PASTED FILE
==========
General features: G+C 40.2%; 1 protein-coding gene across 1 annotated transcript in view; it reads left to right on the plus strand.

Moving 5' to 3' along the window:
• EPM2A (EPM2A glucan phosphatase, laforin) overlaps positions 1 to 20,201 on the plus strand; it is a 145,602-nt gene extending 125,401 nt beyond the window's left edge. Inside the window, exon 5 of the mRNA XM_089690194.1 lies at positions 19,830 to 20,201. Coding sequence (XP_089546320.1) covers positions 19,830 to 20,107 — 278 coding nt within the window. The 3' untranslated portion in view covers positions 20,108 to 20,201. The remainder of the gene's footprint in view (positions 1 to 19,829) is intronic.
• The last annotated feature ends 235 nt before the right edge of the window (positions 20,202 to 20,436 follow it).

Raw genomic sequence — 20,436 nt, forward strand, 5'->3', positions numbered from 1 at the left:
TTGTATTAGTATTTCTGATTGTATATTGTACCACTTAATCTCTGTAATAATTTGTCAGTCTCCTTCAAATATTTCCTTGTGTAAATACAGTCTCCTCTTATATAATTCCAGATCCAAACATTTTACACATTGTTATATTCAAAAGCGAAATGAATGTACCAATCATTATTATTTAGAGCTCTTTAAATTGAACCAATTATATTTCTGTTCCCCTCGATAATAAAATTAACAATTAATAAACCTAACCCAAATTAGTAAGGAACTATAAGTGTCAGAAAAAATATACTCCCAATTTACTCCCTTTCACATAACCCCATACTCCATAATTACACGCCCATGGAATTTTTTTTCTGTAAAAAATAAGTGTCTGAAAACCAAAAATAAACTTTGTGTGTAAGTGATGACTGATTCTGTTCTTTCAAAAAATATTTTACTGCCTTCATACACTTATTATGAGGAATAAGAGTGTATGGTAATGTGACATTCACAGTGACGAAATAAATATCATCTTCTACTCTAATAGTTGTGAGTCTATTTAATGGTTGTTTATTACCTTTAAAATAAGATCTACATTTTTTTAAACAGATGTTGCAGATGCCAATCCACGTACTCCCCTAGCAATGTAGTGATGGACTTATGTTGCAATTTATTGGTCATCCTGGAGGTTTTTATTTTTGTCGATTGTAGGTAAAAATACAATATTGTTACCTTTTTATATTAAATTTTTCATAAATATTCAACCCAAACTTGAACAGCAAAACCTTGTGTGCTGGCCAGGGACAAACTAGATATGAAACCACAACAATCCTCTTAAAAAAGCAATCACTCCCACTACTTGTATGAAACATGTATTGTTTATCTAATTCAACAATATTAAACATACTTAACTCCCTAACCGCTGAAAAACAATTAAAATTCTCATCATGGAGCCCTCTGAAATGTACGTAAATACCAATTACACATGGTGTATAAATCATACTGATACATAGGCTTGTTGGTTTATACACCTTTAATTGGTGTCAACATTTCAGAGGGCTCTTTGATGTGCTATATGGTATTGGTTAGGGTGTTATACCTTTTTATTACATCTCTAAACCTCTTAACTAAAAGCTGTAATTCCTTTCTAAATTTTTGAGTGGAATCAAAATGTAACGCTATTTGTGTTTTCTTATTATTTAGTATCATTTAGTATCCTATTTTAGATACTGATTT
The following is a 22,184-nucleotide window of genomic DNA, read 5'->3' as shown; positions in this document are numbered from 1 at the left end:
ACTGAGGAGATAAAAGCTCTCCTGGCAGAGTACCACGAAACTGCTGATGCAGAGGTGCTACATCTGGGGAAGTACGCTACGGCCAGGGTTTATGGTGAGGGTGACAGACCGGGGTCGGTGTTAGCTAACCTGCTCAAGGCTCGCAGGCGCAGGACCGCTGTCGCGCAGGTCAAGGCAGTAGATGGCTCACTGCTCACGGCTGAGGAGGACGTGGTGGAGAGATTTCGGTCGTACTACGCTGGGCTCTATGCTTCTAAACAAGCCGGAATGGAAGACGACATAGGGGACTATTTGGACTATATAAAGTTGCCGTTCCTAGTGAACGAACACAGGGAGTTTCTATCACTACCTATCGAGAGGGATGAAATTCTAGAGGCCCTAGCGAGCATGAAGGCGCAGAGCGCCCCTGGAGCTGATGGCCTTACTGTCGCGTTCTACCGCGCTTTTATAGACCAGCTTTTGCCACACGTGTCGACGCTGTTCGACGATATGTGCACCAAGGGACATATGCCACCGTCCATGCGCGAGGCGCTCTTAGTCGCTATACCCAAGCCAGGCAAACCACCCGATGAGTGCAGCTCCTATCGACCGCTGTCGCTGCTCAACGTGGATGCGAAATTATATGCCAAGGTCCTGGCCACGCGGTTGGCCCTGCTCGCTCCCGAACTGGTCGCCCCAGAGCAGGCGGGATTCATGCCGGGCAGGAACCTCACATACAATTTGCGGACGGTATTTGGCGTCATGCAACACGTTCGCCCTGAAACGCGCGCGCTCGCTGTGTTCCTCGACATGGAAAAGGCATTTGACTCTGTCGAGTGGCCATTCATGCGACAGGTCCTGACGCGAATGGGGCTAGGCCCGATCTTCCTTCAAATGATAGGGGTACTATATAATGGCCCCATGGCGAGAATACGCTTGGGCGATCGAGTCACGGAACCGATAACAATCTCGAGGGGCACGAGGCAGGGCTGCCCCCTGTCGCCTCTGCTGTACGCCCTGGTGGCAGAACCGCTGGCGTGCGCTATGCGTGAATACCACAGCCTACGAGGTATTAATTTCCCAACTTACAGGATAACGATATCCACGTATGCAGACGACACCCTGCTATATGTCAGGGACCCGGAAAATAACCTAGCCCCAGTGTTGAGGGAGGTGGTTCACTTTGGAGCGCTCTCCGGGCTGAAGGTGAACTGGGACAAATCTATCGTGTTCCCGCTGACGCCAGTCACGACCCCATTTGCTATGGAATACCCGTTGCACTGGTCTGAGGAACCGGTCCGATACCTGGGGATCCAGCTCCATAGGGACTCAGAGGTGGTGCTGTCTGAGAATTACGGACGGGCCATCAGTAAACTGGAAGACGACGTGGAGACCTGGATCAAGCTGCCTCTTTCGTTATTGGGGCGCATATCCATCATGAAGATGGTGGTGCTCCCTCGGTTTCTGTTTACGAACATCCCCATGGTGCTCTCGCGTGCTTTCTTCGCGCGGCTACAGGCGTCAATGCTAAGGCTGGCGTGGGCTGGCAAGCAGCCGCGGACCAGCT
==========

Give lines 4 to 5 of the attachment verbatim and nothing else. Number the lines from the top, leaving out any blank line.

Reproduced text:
• The last annotated feature ends 235 nt before the right edge of the window (positions 20,202 to 20,436 follow it).

Raw genomic sequence — 20,436 nt, forward strand, 5'->3', positions numbered from 1 at the left: